June 2009

How Senator Dodd Caused the Financial Crisis

By James Lavin

In Part 1, I criticized Sen. Dodd for writing the legislation – HAVA – that pushed unauditable, privately operated electronic voting machines into American elections and for fighting – for years – against paper audit trails, thus undermining Americans’ trust in the legitimacy and integrity of our elections and our ability to verify election “results.”

In Part 2, I show that Sen. Dodd was uniquely positioned to prevent the banking crisis but utterly failed Connecticut and America.

Sen. Dodd – Chairman of the Senate Banking Committee – has taken millions of dollars from financial institutions to not do his job:

Why does Dodd – a long-term incumbent in a small state – need all this money? And why are powerful financial firms so eager to give Dodd money?

They wanted a friend running the Senate Banking Committee, a friend who wouldn’t push new regulations or tough enforcement of existing regulations. And that’s exactly what they got for their money.

What did we citizens get for Dodd’s close friendship with the finance industry? Dodd’s failure to regulate banks led directly to:

During Dodd’s watch as Chairman of the Senate Banking Committee, the U.S. banking system collapsed as it had not since the Great Depression. This occurred because Congress tore down laws preventing banks and other financial insitutions from taking massive risks. And then Congress failed to watch – let alone regulate – what those financial institutions were doing.

No one was better positioned to prevent the madness than Dodd.

But Dodd was part of the problem, not the solution. One landmark law – The Financial Services Modernization Act of 1999 (informally called Gramm-Leach-Bliley) – repealed essential legislation – the Glass-Steagall Act of 1933 and the Bank Holding Company Act of 1956 – put in place after the Great Depression to prevent another banking crisis.

Dodd voted “yes” on repealing Glass-Steagall and gutting the Bank Holding Company Act. Shamefully, only eight Senators – including five of the best (Boxer, Dorgan, Feingold, Harkin and Wellstone) – voted “no.”

Sen. Dodd absolutely should have known he was pulling the pin on a hand grenade. Many others shouted loudly that deregulation would cause a financial crisis & taxpayer bailouts:

Most damagingly, Senate Banking Committee Chairman Dodd failed to regulate derivatives. Since at least the mid-1990s, experts had been calling for derivatives regulation. In 1994, the government’s own Government Accounting Office (GAO) issued a 200-page GAO report calling for regulation of the exploding derivatives market. The report warned that failure to regulate derivatives could result in “a financial bailout paid for by taxpayers.”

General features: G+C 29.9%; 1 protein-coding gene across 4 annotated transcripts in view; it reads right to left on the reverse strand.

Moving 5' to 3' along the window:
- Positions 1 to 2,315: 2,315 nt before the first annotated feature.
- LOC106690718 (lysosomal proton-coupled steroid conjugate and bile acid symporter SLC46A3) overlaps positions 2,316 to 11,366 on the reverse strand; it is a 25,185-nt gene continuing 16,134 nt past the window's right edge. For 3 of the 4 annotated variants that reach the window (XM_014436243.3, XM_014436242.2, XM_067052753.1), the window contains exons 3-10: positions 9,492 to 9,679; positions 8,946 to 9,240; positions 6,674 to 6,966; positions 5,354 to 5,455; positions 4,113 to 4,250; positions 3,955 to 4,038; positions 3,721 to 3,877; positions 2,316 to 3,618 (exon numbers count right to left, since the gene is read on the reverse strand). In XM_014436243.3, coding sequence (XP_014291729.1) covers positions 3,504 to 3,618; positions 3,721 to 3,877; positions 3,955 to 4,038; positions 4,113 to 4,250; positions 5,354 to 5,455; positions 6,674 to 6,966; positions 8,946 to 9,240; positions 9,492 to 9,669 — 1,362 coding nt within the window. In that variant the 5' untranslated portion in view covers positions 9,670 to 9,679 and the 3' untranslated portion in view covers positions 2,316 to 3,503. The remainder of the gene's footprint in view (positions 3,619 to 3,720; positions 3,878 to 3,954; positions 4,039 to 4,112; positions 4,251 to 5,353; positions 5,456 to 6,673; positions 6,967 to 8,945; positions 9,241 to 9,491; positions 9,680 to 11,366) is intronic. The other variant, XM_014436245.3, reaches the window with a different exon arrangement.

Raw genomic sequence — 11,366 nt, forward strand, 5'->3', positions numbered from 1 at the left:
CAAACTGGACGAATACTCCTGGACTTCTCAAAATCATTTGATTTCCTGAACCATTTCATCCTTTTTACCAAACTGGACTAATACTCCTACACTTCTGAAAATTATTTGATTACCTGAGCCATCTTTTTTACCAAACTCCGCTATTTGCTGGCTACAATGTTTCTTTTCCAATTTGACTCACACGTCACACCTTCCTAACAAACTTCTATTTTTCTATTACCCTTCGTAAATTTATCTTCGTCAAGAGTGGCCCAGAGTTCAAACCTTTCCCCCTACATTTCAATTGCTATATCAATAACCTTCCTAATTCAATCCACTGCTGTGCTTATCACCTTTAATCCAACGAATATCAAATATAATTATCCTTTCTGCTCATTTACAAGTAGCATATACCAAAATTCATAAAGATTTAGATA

Passing such legislation was Senate Banking Committee chairman Dodd’s job. He failed.

Public Citizen explains Congress’ central role in bringing on the banking crisis:

The current financial crisis is the natural and logical result of a failed financial regulatory system that placed an irrational faith in the ability of markets to self-correct. As a result, regulators ignored repeated warnings about the over-the-counter derivatives markets, problems with securitization and lax mortgage underwriting standards, excessive leverage in financial institutions, and the general movement of financial activity into increasingly complex and opaque forms…

This has allowed institutions to structure complex transactions and take on risky exposures without fulfilling the regulatory requirements Congress deemed necessary to prevent a systemic financial crisis after the Great Depression. These unregulated and under-regulated activities and institutions, the “shadow financial system,” were permitted to become so intertwined with the real economy that the government has chosen to use taxpayers’ money to bail them out when they failed.

No one was better positioned to understand the dangers or empowered to prevent them than Senate Banking Chairman Dodd. And when problems first appeared, instead of addressing them, he moved to Iowa and launched a presidential campaign.

It doesn’t matter whether Dodd was simply ignorant of the massive risks banks were taking or seduced by power and money. He failed, and America and Connecticut will pay a dear price for decades to come. It’s time for Sen. Dodd to go.


James Lavin is an economist and blogger in Stamford. This article was originally published as "Please retire Chris Dodd from the Senate (Part 2)" on his blog, James Lavin — Blogging the Bust.